I just finished reading the thread on tithing. Quite interesting. It got me thinking about the method used in the vast majority of churches today of passing a basket throughout the congregation during the service. I can find no biblical basis for this practice. Does anyone know how it began?I went to a church for several years that did not take a collection. Instead there was an attached wooden box at the rear of the sanctuary for people to drop their gifts. This church was consistenly blessed with provision. This seems to me to be the biblical model. Maybe I am mistaken, but didn't the widow place her generous gift in a collection box?Your thoughts?Doug
I'm not quite sure when the method of passing around an offering plate first originated in a church service. It, like having a box in the rear of the sanctuary, probably just arose over time from practical considerations of how to best take up an offering. Neither have any prescribed basis in the New Testament. When the widow gave her two mites, it was simply at a place in the temple the Old Testament priest had designated that such an offering take place.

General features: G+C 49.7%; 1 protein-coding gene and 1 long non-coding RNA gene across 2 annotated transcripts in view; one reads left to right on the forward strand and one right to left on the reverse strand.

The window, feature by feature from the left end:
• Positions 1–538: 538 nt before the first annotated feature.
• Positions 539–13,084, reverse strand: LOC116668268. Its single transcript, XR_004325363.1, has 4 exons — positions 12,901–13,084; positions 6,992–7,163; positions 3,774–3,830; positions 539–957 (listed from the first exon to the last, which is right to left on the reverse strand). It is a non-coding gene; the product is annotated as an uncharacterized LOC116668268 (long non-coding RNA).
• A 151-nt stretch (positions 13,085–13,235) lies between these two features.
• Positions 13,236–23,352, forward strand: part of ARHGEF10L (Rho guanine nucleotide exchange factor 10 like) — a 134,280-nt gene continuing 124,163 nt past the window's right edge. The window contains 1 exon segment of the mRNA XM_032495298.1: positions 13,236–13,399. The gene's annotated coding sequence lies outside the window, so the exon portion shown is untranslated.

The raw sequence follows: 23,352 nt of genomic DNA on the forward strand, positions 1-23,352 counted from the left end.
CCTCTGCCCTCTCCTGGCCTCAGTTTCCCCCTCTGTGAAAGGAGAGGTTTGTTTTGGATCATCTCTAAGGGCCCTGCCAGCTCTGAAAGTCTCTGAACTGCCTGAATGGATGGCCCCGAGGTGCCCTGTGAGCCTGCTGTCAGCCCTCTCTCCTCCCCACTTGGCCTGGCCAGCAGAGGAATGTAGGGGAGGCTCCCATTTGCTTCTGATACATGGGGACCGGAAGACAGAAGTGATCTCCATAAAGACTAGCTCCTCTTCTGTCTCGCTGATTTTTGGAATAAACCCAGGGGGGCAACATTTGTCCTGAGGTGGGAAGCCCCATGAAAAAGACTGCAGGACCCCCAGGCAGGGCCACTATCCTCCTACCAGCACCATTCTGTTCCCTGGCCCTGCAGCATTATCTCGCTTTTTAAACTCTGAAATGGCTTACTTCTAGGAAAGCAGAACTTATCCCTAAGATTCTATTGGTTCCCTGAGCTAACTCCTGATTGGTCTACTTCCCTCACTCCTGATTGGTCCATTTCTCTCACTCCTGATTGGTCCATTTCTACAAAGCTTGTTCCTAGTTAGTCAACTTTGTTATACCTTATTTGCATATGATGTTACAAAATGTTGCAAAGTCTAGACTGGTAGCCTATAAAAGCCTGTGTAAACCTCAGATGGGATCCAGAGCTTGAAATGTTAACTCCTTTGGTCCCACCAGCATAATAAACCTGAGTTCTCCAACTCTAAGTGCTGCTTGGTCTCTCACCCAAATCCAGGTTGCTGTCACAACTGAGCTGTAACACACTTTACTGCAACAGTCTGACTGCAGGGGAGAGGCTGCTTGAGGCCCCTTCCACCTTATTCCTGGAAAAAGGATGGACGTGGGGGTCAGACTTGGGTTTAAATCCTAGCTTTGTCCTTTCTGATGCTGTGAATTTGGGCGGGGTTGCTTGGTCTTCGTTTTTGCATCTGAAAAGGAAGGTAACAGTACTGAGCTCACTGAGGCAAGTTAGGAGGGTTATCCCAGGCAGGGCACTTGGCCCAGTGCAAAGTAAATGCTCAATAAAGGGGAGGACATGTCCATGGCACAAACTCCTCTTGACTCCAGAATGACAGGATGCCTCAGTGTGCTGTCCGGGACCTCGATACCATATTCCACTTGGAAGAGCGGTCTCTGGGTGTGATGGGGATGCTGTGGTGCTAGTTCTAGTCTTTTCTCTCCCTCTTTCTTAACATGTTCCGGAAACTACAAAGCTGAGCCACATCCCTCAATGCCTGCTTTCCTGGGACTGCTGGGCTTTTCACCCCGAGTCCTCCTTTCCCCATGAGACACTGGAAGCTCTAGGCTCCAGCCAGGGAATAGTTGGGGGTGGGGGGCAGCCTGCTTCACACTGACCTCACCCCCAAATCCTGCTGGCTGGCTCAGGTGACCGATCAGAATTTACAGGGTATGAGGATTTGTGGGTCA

I think my concern over the practice arises from the concept of anonimity. Whether or not one is giving is a matter between the individual and the Lord. How often has it happened that a brother is faithful to give, but notices another brother who never puts anything in the basket, and colors his opinion of that persons walk as a result?Was the practice instituted by men who reasoned that people must fear man's judgement to spur the take? And what about the relatively new practice of publicly waving their checks in the air as they dance down the aisles to men holding buckets at the front?All in all, this matter is a relatively small thing. I just believe it requires a little more faith, trusting in His provision alone, to place a box rather than taking an offering. Just an opinion that I don't have a great deal of scripture to back up, so take it at face value.In His LoveDoug
I would like to know where the church has ever thought it had the right to take up an offering? What would happen if any member of the congregation just jumped up, let's say, the Sunday school teacher, and asked to take up an offering for the ministry they performed that morning? I imagine nothing short of a scandal would erupt.